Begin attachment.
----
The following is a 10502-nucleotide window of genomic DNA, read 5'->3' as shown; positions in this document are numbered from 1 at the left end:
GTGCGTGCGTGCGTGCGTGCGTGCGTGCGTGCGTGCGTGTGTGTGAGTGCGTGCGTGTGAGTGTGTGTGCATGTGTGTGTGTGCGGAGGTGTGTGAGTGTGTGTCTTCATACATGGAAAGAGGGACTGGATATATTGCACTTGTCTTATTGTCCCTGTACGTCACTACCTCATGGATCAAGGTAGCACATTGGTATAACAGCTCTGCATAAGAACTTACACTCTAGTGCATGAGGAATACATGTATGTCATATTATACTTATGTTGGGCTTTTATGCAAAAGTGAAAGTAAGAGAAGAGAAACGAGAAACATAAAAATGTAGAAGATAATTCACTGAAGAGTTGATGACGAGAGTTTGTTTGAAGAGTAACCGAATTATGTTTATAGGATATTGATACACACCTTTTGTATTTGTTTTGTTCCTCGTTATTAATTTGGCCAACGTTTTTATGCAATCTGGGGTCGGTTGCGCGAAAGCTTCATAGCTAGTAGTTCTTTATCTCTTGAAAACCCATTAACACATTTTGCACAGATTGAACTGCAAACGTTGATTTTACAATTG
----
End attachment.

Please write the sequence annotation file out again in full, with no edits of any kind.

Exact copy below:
The following is a 10502-nucleotide window of genomic DNA, read 5'->3' as shown; positions in this document are numbered from 1 at the left end:
GTGCGTGCGTGCGTGCGTGCGTGCGTGCGTGCGTGCGTGTGTGTGAGTGCGTGCGTGTGAGTGTGTGTGCATGTGTGTGTGTGCGGAGGTGTGTGAGTGTGTGTCTTCATACATGGAAAGAGGGACTGGATATATTGCACTTGTCTTATTGTCCCTGTACGTCACTACCTCATGGATCAAGGTAGCACATTGGTATAACAGCTCTGCATAAGAACTTACACTCTAGTGCATGAGGAATACATGTATGTCATATTATACTTATGTTGGGCTTTTATGCAAAAGTGAAAGTAAGAGAAGAGAAACGAGAAACATAAAAATGTAGAAGATAATTCACTGAAGAGTTGATGACGAGAGTTTGTTTGAAGAGTAACCGAATTATGTTTATAGGATATTGATACACACCTTTTGTATTTGTTTTGTTCCTCGTTATTAATTTGGCCAACGTTTTTATGCAATCTGGGGTCGGTTGCGCGAAAGCTTCATAGCTAGTAGTTCTTTATCTCTTGAAAACCCATTAACACATTTTGCACAGATTGAACTGCAAACGTTGATTTTACAATTG